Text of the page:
On Monday, 35th Ward Alderman Carlos Ramirez-Rosa officially registered his campaign for Congress after Rep. Luis Gutiérrez announced he won’t seek reelection.
Rosa, who has been on the radar of local politics for a while, was recently brought on and kicked off Progressive Daniel Biss’ gubernatorial ticket.
Biss cited Rosa’s affiliation with the Democratic Socialists of America, a group that is neither a political party nor makes donations to political campaigns. It does local organizing across the country through services like brake light repairs, has gone from 8,000 to 30,000 members in the last year alone, and is publicly critical of the actions of the state of Israel, which was Biss’ main concern for the state of Illinois.
“We were disappointed, but not entirely surprised, to learn that Daniel Biss made the decision to drop Carlos Ramirez-Rosa from his campaign,” Chicago DSA’s statement said. “While we believe Carlos would have made an outstanding lieutenant governor of Illinois – as he has made an outstanding alderman of Chicago’s 35th Ward – we also believe that he is a man of strong principle and great humanity. The Biss campaign asked him to forsake those principles and abandon that humanity by repudiating his support for the Boycott, Divestment, and Sanctions (BDS) movement, and Carlos refused. We would rather have him fighting for the poor, the disenfranchised, and the marginalized in Logan Square than compromised in the governor’s mansion, beholden to special interests and lobbying groups for the wealthy and powerful.”
This left Rosa open to run and get his petitions in before the deadline this week. In a statement early Tuesday morning, Ramirez-Rosa made note of his time working as a staffer for Gutierrez, then laid out his platform, a pledge to “vigorously oppose President Trump’s regime, and fight for the progressive policies that will uplift the 4th District’s working families, including medicare for all, free college tuition, stopping deportations, and a $15 living wage.”
Folks across Illinois have already voiced a considerable amount of support for his campaign, which is notable considering recent concerns within the democratic party that identity politics and socialism are irreconcilable.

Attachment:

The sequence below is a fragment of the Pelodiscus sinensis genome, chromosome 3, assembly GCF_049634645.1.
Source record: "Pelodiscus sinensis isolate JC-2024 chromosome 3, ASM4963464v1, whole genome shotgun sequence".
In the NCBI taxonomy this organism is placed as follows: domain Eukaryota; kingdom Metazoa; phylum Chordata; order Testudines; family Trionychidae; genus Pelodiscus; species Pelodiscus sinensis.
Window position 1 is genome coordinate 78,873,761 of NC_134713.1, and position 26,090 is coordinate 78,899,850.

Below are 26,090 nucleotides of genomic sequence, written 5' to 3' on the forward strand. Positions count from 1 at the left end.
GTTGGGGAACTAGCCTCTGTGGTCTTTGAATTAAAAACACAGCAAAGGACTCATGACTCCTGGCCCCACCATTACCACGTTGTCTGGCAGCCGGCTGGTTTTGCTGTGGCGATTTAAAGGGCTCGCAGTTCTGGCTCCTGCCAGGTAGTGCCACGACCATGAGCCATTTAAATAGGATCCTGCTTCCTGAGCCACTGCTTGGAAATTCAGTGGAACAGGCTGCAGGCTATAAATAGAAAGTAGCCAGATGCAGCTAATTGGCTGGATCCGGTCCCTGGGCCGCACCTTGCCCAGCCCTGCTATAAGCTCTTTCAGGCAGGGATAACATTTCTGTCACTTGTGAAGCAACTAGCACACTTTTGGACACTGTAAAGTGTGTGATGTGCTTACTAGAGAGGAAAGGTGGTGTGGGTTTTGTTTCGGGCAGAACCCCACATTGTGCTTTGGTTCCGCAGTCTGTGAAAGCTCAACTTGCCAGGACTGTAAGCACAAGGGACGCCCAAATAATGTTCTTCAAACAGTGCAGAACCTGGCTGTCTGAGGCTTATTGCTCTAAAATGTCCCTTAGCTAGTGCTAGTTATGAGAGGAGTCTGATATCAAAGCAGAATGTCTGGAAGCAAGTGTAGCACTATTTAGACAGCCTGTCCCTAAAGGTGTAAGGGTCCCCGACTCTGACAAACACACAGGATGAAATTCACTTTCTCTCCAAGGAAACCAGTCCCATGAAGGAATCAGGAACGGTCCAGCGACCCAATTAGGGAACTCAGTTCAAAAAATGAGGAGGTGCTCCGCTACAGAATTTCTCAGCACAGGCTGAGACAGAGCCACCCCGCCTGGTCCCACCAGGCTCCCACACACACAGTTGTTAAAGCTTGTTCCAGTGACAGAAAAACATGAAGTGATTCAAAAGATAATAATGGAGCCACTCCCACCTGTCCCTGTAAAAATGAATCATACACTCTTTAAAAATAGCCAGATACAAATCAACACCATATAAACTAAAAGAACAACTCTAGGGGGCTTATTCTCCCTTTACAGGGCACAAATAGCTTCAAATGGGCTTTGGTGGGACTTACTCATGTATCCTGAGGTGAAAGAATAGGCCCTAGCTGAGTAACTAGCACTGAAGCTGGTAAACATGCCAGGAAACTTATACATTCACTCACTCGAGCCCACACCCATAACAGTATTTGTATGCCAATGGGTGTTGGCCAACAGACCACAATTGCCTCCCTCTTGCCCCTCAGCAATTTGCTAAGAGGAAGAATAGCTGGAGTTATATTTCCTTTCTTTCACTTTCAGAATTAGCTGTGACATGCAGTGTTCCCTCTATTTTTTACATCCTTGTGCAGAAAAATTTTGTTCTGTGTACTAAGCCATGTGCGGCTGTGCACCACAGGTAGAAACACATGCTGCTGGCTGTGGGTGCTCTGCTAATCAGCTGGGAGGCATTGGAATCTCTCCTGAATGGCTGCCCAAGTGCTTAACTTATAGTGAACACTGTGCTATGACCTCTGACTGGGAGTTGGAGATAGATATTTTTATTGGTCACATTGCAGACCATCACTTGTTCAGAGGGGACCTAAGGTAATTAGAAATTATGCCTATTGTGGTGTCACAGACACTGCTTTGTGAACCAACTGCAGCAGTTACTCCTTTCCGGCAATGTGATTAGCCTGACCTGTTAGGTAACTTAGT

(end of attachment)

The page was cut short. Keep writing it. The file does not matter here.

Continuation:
I am in the Illinois 4th. It’s gonna be a competitive race to replace Congressman Gutierrez but Alderman Ramirez-Rosa has a very good chance https://t.co/IqkwB822cA
— Skylar Baker-Jordan (@SkylarJordan) December 5, 2017
How Rosa will be received on a larger scale is still yet to be seen, but his work within his ward as alderman is particularly notable as he has had major successes with his unique style of wardship.
“The work that I do at the legislative level is always informed by those that are directly impacted,” Rosa said in an interview with Jacobin Magazine. “I also try to replicate this at the ward level. Aldermen have extraordinary unilateral control over many decisions that are made in their ward.”
For Rosa, direct communication has been the guide to representing his primarily latinx district in America in 2017.
“The community then tells me what they would like me to do,” Rosa said. “Likewise, when it comes to allocation of the $1.3 million in-ward infrastructure funds, I’ve turned that over to the community through participatory budgeting. Through a series of neighborhood assemblies and a vote that is held every year, every ward resident, regardless of immigration status, who is above the age of fourteen and can show that they live within the boundaries of the 35th ward, gets to vote to decide how they want to allocate that money.”
This style and its benefits are relevant especially the national scale, especially with consideration of the Republican party’s recent noncommunicative voting practices in the most recent Tax Bill vote.
You can find out more about Rosa’s campaign on his website here.
Daniel Johanson (he/him) is a journalist and digital media specialist living in Chicago, Illinois. He serves as Editor-in-Chief at Scapi and in that capacity manages all things content, including writing and editing articles and producing digital content. His most recent work includes the docuseries Heart of a Nation: Tracking Socialism in the Midwest and co-hosting the podcast Scapi Radio. He spends his free time with cats.
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